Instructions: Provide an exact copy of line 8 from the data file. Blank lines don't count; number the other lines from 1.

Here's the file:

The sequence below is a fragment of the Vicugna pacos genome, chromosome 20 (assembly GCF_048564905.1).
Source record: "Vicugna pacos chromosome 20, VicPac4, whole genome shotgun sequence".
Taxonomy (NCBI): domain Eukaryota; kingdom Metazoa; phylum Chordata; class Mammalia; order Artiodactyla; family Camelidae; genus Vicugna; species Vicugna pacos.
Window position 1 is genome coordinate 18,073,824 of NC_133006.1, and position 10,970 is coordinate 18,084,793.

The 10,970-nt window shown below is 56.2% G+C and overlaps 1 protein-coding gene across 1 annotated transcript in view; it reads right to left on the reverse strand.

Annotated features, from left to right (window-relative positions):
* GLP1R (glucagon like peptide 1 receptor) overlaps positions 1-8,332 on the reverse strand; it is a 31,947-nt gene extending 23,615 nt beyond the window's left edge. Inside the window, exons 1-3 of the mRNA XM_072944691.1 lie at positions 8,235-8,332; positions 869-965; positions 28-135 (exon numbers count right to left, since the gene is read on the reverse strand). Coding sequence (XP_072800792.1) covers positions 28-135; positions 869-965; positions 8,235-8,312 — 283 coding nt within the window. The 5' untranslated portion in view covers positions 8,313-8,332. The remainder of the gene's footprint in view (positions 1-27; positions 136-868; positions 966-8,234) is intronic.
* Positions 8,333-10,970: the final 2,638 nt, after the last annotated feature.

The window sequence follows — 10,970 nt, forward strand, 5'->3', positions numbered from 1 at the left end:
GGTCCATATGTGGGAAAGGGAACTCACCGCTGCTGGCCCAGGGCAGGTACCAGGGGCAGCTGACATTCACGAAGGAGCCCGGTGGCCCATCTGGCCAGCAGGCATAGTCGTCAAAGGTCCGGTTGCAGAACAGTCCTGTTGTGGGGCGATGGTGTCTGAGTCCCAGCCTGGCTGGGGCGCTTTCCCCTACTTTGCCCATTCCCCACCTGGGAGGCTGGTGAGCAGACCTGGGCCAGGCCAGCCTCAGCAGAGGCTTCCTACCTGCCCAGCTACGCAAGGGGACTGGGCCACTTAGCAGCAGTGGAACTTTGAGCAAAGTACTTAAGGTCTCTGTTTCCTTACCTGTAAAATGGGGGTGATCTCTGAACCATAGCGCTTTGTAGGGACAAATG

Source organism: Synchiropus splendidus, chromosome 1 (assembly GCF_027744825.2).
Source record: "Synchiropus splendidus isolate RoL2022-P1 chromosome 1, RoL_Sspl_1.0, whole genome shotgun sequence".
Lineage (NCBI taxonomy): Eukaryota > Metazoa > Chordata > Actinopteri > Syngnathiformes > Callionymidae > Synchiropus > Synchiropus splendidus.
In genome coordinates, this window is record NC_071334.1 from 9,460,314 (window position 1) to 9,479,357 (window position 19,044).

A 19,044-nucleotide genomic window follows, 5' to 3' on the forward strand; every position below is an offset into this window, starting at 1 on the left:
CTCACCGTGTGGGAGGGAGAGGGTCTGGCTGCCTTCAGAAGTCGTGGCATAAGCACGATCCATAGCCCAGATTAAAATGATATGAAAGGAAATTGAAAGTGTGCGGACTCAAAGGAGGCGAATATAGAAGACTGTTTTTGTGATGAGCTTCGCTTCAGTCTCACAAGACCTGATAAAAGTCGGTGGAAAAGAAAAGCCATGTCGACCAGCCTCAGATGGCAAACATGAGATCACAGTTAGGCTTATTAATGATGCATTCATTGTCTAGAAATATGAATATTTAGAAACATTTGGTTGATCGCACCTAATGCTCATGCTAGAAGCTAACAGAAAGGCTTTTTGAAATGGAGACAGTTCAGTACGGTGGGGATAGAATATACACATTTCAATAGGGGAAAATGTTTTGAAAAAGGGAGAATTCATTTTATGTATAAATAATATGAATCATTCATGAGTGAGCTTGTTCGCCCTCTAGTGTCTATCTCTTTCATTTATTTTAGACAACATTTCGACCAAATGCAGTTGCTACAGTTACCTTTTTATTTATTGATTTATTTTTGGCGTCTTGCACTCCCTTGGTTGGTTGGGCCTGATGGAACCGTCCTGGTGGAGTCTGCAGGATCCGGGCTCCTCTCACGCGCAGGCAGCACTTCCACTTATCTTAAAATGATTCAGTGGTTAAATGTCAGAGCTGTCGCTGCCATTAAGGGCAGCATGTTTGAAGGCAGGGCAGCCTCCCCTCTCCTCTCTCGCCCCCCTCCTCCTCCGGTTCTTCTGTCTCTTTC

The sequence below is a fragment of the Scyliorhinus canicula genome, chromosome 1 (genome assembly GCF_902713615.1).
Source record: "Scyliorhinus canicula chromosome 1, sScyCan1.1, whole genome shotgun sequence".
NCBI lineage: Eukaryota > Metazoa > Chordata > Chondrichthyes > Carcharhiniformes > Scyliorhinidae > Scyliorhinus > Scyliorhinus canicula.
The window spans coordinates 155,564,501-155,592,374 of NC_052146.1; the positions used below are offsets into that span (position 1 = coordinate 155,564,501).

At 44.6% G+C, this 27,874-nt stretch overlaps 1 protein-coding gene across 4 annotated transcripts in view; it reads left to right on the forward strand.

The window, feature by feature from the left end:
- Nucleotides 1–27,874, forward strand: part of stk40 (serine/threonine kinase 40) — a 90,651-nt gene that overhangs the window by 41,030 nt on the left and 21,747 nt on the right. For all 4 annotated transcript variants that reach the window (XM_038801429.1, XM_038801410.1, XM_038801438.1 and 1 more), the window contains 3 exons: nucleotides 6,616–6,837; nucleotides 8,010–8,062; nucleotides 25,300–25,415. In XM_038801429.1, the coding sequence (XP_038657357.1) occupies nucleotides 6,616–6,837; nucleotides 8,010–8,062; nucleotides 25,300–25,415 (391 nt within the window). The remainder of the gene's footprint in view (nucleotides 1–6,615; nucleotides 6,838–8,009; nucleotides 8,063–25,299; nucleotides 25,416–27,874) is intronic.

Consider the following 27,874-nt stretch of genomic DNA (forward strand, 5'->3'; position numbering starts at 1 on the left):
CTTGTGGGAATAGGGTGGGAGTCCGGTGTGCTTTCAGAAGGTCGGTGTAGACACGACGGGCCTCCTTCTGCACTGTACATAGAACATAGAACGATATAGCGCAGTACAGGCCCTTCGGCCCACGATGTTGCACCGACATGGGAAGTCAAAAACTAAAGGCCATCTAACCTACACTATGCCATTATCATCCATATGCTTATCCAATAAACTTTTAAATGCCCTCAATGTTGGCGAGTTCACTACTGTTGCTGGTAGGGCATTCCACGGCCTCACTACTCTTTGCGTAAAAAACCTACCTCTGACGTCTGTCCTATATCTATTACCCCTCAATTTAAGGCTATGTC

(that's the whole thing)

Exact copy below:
* Positions 8,333-10,970: the final 2,638 nt, after the last annotated feature.